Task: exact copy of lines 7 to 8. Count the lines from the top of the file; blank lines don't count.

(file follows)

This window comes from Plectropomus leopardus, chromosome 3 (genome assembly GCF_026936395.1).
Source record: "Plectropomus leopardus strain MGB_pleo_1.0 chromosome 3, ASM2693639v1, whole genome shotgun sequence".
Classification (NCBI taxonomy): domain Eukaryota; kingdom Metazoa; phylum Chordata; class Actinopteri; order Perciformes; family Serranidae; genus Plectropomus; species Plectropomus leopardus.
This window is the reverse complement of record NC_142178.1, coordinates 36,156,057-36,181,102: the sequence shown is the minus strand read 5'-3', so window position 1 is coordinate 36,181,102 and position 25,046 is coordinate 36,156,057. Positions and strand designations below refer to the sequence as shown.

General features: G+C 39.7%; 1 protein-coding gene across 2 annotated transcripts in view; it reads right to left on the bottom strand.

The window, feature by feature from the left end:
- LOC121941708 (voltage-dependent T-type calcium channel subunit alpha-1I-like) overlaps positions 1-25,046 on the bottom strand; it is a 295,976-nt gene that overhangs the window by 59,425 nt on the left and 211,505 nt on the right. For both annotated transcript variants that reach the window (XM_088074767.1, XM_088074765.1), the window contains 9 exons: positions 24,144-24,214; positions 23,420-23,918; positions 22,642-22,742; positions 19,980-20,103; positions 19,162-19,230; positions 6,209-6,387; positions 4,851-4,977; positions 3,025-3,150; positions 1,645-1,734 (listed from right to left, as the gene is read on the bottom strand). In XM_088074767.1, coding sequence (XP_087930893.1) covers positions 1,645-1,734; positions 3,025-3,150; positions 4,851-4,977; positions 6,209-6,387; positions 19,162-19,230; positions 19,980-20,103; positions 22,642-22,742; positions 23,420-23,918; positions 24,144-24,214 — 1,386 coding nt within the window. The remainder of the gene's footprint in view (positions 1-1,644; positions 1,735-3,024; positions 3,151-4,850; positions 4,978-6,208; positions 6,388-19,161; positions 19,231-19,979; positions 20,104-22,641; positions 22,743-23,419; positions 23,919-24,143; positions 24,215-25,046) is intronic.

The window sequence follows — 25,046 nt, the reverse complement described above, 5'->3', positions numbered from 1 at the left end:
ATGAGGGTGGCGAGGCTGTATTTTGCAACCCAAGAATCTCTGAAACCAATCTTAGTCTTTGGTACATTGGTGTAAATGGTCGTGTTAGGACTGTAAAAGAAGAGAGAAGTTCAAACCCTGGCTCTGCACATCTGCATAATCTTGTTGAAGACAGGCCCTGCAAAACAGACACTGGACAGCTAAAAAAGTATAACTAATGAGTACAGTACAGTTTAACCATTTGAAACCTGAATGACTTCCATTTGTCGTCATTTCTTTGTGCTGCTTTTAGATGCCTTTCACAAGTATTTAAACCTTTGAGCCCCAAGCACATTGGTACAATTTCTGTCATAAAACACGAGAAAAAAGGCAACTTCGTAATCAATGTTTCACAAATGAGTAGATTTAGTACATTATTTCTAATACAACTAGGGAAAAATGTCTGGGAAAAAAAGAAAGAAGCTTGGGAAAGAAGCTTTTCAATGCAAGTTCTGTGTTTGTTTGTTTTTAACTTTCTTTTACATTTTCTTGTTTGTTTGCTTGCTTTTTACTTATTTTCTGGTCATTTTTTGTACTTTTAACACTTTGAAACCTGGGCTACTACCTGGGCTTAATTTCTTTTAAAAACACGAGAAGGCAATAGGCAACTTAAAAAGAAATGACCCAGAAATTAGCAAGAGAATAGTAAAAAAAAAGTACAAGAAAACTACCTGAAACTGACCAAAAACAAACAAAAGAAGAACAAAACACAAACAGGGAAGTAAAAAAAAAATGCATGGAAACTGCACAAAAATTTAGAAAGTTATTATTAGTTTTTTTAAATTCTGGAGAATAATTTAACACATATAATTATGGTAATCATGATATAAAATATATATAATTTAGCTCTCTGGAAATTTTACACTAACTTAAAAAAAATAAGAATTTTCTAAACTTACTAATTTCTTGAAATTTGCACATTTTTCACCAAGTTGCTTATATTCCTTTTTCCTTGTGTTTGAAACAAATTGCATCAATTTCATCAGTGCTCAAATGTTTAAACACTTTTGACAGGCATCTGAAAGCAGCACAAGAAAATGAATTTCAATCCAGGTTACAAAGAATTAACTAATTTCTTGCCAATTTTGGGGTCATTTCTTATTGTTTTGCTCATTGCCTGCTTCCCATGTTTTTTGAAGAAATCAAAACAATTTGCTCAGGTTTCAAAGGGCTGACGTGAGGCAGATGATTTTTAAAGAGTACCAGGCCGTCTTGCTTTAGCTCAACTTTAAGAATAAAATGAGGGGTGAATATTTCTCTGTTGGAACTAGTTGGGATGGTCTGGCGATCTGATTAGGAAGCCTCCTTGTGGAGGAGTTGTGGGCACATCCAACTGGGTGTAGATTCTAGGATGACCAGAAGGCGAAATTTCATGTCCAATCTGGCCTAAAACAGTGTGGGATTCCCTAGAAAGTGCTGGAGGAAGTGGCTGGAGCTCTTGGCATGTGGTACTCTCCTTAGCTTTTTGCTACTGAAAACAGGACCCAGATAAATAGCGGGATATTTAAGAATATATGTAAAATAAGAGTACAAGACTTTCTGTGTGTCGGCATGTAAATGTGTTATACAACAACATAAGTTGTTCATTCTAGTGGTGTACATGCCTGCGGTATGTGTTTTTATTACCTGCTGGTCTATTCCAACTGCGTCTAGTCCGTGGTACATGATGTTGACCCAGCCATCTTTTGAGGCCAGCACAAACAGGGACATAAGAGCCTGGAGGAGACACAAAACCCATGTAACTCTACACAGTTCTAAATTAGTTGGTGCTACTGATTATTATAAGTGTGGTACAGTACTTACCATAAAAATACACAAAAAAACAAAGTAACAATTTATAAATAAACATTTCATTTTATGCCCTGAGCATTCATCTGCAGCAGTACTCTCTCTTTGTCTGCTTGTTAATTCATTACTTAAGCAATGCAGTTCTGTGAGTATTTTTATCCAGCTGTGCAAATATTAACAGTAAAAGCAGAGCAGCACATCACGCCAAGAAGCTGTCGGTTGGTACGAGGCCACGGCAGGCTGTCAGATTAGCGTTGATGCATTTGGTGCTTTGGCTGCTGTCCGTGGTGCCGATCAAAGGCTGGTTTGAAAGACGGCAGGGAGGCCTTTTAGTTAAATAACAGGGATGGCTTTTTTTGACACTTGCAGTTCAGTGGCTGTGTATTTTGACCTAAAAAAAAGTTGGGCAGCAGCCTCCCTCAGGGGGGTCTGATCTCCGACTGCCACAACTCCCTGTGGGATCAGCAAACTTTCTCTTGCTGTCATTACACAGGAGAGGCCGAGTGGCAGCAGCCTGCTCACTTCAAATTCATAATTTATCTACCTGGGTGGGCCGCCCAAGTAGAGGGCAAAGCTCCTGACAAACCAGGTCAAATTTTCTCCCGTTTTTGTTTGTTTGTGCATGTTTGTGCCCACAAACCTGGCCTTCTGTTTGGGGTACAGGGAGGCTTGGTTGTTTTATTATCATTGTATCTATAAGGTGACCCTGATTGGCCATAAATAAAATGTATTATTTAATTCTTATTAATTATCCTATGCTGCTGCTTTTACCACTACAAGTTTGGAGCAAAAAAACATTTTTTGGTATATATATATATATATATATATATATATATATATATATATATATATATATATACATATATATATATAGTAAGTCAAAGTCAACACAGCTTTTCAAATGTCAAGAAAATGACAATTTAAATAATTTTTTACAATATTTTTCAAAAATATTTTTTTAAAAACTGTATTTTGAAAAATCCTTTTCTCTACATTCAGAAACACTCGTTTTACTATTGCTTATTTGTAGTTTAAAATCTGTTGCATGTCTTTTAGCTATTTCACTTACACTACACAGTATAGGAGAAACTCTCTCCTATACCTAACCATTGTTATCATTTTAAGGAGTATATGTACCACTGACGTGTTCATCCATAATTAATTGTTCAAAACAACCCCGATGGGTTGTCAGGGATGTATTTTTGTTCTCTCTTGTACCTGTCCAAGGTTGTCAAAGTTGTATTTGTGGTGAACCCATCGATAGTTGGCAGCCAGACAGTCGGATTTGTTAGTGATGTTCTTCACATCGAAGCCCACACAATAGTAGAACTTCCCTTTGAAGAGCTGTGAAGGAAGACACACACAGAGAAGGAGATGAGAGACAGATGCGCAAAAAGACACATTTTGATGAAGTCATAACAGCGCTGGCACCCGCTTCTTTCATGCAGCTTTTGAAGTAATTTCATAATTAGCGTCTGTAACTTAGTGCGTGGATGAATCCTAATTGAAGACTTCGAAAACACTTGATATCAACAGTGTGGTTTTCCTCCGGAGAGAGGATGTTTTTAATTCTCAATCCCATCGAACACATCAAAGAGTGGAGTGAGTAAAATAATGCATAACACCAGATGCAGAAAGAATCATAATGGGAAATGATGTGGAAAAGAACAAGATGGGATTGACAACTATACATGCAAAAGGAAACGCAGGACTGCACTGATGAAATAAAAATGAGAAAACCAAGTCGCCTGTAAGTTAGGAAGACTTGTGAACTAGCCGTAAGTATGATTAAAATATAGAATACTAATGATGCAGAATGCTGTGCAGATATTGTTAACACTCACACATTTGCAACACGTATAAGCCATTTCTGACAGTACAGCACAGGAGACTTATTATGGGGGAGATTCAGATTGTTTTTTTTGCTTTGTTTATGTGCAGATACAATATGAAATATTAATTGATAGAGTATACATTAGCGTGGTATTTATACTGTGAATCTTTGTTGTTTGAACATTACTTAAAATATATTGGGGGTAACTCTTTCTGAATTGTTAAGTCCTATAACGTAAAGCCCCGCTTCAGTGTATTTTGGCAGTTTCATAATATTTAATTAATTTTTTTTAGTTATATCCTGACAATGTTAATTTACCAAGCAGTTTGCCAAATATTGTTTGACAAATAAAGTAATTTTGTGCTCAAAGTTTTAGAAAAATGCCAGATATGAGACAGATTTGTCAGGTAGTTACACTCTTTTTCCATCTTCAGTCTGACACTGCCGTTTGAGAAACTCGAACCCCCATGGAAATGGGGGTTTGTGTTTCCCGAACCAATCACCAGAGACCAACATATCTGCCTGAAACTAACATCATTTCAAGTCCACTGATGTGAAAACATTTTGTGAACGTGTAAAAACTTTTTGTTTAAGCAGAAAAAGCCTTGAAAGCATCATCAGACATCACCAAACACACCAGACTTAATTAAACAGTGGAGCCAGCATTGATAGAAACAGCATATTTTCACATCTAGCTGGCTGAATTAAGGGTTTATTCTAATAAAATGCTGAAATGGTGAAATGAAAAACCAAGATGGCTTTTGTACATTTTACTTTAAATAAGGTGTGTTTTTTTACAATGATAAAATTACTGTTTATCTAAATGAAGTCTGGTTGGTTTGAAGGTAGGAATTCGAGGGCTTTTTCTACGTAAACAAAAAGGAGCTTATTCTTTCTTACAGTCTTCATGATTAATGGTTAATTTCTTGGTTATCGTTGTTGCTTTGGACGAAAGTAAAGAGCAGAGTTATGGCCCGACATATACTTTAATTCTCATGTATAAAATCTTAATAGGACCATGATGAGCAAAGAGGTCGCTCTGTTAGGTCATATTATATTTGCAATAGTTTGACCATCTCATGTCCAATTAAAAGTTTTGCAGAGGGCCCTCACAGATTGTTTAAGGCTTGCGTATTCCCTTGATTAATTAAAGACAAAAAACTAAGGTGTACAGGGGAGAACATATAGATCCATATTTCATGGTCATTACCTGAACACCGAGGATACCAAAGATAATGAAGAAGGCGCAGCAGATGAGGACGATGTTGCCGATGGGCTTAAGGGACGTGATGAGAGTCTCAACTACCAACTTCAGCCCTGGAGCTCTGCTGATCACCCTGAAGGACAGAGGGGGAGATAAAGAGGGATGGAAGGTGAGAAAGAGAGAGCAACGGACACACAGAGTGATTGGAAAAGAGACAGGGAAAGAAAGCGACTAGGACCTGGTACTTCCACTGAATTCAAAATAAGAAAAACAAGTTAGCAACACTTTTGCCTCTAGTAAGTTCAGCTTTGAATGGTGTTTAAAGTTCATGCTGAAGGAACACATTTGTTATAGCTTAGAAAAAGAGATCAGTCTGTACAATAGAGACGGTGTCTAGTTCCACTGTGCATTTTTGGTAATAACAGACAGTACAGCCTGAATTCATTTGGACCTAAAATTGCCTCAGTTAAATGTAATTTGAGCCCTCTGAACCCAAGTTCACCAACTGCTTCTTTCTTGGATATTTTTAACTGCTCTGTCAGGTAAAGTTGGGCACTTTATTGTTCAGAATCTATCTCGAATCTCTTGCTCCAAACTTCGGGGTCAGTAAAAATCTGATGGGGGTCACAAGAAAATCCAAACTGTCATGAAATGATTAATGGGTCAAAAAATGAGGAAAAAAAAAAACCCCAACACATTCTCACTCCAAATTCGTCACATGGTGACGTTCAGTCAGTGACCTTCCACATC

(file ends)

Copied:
- LOC121941708 (voltage-dependent T-type calcium channel subunit alpha-1I-like) overlaps positions 1-25,046 on the bottom strand; it is a 295,976-nt gene that overhangs the window by 59,425 nt on the left and 211,505 nt on the right. For both annotated transcript variants that reach the window (XM_088074767.1, XM_088074765.1), the window contains 9 exons: positions 24,144-24,214; positions 23,420-23,918; positions 22,642-22,742; positions 19,980-20,103; positions 19,162-19,230; positions 6,209-6,387; positions 4,851-4,977; positions 3,025-3,150; positions 1,645-1,734 (listed from right to left, as the gene is read on the bottom strand). In XM_088074767.1, coding sequence (XP_087930893.1) covers positions 1,645-1,734; positions 3,025-3,150; positions 4,851-4,977; positions 6,209-6,387; positions 19,162-19,230; positions 19,980-20,103; positions 22,642-22,742; positions 23,420-23,918; positions 24,144-24,214 — 1,386 coding nt within the window. The remainder of the gene's footprint in view (positions 1-1,644; positions 1,735-3,024; positions 3,151-4,850; positions 4,978-6,208; positions 6,388-19,161; positions 19,231-19,979; positions 20,104-22,641; positions 22,743-23,419; positions 23,919-24,143; positions 24,215-25,046) is intronic.

The window sequence follows — 25,046 nt, the reverse complement described above, 5'->3', positions numbered from 1 at the left end: